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[Solved] Intermediate Python (Pandas - iloc)  

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I would like to ask, for the following example

import pandas as pd

cars = pd.read_csv('cars.csv', index_col = 0)

print(cars.iloc[5,2])

How do you know if its going to return row 6 and row 3 from the table or its going to return row 6, column 3 from the table? The table has 7 rows and 3 columns. In the above example, it returned row 6, column 3. In such cases, is using loc better/clearer?

@zhuohx

It always will start from index 0 for both row and column. So 5,2 will always be 6,3

@zhuohx
What are you thinking of when you mean to 'print the two rows as Series'?

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3 Answers
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I think I see the confusion here. iloc[5,2] is always going to return row 6 and column 3. If you want iloc to return more than one row, then the first argument to iloc has to be either a list or slice.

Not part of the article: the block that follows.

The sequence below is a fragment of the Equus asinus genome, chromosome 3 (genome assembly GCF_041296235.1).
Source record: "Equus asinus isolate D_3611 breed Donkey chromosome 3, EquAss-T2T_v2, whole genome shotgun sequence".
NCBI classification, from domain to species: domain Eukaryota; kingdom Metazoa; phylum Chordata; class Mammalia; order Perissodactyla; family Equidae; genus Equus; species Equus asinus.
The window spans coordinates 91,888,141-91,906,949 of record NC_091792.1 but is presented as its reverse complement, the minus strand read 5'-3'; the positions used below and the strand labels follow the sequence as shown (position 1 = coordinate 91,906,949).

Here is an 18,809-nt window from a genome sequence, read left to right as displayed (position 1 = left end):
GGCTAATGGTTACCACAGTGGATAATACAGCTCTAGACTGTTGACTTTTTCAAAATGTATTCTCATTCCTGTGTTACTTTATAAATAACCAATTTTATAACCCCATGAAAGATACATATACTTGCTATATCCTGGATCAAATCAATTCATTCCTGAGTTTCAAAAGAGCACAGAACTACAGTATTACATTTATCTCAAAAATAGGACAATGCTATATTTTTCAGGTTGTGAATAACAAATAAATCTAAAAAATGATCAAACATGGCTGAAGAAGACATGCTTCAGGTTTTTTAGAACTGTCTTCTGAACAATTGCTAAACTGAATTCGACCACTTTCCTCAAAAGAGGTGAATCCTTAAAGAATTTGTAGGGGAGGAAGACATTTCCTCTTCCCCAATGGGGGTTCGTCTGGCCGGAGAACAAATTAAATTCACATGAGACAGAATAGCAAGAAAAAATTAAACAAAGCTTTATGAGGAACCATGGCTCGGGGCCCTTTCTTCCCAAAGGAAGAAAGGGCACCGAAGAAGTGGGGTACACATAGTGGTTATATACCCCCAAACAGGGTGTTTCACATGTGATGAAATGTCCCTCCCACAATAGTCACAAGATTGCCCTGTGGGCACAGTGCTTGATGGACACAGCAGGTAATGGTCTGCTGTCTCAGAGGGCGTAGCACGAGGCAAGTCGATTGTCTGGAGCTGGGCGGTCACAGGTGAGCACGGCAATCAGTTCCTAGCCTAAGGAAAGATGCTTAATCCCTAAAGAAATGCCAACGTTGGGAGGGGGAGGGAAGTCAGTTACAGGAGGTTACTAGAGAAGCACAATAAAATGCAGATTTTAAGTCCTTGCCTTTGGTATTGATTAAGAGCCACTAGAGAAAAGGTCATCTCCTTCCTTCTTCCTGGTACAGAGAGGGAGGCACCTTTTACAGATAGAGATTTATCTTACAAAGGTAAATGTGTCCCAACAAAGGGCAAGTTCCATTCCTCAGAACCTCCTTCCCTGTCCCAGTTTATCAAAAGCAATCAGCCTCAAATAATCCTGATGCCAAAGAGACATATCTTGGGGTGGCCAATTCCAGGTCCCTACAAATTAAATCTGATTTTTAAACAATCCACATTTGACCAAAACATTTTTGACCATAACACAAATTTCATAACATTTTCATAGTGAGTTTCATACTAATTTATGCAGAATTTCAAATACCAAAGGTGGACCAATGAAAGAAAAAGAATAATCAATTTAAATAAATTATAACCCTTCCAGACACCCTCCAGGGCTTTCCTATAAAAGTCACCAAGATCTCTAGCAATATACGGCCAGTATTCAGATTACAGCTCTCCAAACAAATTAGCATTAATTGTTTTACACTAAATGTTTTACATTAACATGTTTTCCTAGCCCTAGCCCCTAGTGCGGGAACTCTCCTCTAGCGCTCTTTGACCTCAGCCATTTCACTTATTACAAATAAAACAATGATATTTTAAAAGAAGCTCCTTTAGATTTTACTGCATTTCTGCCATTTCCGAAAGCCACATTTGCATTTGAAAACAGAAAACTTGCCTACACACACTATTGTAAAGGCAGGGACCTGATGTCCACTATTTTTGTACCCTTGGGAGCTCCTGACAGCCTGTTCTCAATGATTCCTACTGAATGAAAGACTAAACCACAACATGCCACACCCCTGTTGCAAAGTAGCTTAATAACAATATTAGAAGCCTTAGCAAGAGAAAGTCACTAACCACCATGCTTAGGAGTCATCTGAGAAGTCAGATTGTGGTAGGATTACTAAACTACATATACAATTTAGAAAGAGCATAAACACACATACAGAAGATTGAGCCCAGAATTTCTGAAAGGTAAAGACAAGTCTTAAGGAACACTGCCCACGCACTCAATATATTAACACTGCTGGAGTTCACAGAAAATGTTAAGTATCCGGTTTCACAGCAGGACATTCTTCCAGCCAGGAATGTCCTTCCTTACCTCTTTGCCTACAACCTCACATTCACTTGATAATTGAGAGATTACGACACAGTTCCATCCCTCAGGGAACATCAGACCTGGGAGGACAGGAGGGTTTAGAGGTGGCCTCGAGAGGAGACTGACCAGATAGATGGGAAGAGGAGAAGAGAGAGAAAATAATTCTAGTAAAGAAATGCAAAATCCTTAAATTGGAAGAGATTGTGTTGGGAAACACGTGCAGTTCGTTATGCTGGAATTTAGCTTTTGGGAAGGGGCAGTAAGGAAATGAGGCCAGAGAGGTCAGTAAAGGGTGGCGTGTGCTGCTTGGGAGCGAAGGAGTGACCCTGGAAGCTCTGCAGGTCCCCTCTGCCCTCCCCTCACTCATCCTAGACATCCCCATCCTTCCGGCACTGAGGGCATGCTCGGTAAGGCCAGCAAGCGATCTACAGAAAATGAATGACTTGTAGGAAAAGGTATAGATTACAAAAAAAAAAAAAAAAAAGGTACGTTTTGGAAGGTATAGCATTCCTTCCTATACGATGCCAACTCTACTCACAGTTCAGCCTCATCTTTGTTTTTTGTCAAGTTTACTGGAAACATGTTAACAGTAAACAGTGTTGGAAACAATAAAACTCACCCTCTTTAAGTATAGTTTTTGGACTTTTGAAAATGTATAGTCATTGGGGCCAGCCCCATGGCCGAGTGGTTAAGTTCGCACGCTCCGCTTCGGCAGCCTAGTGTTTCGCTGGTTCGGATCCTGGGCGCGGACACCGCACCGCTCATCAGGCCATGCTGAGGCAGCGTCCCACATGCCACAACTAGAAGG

iloc[[5,2],:] will return rows 6 and 3 as a new dataframe with all columns.

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@ilyasdeen is right!

iloc[5,2] means exactly "the row of index 5 and the column of index 2". It will never refer to two rows.

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@zhuohx

It is always df.iloc[rows, column], so print(cars.iloc[5,2]) will print out row 6, column 3. This is a series.

If you want a dataframe, then you can do the following:

rows = [:5] # return 1st 5 rows

print(cars.iloc[rows, :]) # return 1st 5 rows, all columns. Column is explicitly specified. This is a dataframe

print(cars.iloc[rows]) # return 1st 5 rows, all columns. Column is NOT explicitly specified. This is a dataframe

Both print(cars.iloc[rows, :]) and print(cars.iloc[rows]) gives same result, but specifying the : tells you the column is explicitly specified.

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